Shortly after furloughing much of its staff, D.C’s National Building Museum announced that nearly two-thirds of its employees will be permanently laid off starting June 1.
Forty-two positions will be eliminated, including twenty-three administrative positions and nineteen hourly visitors services roles. After these cuts, the museum will consist of just eighteen staff members on partial furlough and two employees working on grant-based projects. Administrators cite lost revenue due to the coronavirus outbreak as the reason for these cuts.
These lay offs come after the museum had laid of eight percent of its staff last February. Seven staff members were let go then because of reduced revenue during the extensive renovations to the museum’s ceramic floor and other financial challenges.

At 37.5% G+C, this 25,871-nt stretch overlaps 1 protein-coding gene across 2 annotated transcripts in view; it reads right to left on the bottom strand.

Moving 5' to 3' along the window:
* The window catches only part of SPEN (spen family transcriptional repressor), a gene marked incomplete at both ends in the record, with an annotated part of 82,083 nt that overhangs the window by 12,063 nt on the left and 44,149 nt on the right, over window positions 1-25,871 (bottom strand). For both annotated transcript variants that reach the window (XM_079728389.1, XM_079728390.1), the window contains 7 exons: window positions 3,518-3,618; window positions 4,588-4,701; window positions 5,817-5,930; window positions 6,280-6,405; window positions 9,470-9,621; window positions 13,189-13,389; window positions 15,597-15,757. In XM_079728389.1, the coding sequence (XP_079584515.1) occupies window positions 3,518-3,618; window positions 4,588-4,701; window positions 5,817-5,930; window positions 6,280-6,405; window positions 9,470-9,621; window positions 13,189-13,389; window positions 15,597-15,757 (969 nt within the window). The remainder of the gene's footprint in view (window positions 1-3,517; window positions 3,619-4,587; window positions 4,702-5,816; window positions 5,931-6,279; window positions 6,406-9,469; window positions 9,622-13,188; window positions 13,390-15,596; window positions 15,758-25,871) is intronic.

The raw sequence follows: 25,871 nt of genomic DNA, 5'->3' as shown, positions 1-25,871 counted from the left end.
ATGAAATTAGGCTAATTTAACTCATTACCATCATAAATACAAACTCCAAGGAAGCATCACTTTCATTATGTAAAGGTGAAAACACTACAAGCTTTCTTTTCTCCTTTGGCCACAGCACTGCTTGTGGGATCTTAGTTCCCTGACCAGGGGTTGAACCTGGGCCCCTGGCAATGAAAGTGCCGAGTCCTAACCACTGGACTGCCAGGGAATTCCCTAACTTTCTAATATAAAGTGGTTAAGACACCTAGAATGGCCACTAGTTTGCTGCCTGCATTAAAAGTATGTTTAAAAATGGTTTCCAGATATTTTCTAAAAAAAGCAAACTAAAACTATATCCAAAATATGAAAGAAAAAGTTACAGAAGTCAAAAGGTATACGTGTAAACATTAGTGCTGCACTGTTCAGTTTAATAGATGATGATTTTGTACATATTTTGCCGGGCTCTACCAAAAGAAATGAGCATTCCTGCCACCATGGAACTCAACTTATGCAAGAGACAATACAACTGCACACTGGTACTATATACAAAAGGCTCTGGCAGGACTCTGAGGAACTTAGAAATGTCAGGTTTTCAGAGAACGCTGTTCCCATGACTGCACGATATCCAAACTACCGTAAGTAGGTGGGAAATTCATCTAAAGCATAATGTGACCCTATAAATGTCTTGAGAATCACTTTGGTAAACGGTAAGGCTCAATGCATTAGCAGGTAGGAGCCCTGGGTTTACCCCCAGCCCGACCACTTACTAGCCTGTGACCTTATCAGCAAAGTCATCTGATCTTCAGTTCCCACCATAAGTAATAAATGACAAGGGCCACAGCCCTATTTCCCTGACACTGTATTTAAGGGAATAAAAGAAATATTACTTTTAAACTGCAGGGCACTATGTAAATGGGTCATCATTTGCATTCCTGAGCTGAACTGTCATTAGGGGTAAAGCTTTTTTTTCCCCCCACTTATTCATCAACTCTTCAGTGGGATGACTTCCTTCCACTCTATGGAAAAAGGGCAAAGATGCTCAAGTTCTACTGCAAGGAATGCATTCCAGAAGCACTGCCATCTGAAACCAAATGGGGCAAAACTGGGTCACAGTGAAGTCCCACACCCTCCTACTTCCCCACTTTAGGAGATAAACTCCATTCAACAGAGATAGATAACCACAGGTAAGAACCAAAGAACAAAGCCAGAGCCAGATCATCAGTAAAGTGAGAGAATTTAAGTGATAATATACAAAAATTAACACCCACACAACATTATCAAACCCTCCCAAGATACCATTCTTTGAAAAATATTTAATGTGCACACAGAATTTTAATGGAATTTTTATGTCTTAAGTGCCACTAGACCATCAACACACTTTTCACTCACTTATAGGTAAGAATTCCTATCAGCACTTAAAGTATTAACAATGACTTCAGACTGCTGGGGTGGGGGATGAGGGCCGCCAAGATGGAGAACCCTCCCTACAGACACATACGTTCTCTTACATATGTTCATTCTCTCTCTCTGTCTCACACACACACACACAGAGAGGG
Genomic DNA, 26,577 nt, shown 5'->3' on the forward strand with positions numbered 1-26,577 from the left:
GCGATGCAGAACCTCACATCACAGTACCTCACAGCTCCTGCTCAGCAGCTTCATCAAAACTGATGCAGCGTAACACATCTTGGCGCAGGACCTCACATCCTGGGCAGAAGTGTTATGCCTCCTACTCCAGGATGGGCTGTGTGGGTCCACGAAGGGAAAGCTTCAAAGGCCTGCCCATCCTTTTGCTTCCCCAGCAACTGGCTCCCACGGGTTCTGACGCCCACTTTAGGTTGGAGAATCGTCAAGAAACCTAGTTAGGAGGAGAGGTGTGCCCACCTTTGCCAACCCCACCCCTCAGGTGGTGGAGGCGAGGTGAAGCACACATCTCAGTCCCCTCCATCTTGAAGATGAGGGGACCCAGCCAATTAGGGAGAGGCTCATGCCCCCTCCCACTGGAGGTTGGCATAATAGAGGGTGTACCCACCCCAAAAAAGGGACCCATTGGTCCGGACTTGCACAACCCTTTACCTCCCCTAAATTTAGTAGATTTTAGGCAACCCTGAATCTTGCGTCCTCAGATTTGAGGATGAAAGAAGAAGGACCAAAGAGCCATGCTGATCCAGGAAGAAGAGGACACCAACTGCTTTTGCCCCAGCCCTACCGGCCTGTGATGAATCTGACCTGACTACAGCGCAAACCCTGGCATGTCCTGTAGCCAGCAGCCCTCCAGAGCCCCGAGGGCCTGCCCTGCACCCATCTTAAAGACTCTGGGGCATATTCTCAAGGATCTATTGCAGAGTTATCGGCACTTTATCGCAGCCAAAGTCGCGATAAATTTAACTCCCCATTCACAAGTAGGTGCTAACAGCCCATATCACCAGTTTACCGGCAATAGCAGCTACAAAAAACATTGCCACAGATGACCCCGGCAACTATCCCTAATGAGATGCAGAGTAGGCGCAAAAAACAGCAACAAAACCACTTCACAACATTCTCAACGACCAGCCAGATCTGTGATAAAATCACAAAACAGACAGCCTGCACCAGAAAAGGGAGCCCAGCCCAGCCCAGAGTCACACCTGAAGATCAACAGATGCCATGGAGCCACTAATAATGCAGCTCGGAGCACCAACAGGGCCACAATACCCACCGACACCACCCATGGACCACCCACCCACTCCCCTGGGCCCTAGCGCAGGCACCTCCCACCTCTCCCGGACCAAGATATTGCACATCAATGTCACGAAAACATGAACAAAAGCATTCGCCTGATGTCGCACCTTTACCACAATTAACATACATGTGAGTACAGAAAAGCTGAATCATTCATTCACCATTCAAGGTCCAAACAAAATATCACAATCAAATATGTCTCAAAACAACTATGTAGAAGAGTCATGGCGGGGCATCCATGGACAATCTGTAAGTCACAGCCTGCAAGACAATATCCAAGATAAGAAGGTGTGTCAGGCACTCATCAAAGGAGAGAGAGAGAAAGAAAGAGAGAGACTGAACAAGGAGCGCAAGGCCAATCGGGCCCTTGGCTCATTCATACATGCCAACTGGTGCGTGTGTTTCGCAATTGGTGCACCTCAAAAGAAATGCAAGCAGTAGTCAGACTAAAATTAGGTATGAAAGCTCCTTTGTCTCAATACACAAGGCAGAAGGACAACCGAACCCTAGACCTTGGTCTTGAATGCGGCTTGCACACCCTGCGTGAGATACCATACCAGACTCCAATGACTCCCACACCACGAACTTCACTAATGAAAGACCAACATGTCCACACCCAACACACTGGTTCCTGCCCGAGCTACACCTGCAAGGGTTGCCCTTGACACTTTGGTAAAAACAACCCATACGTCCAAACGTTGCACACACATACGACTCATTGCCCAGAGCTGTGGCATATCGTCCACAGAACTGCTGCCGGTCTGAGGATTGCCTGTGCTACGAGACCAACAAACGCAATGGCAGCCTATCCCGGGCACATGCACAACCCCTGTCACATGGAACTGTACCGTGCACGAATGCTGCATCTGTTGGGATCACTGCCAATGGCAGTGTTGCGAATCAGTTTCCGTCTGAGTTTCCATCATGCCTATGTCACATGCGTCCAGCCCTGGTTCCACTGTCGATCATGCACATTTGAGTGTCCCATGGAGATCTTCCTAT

In a statement about the most recent lay-offs, the museum said, “The challenge was a difficult one: balancing the need to retain sufficient financial resources for reopening against the need to have adequate staff on board in order to reopen. Every scenario required a substantial reduction in force, along with an adjustment to the museum’s scope of work.”
The coronavirus outbreak has also pushed back the opening of the museum’s summer exhibition Shakespeare’s Playhouse. This exhibit, which included construction of an enclosed stage inspired by Elizabethan theaters in the museum’s Great Hall and performances of A Midsummer Night’s Dream, will now open in July 2021.
Administration plans to reopen the National Building Museum as soon as possible. Currently, the museum is finishing recent additions, such as a new visitor center and a new exhibit MASS Design Group: Justice Is Beauty, to be debuted when the museum is able to reopen.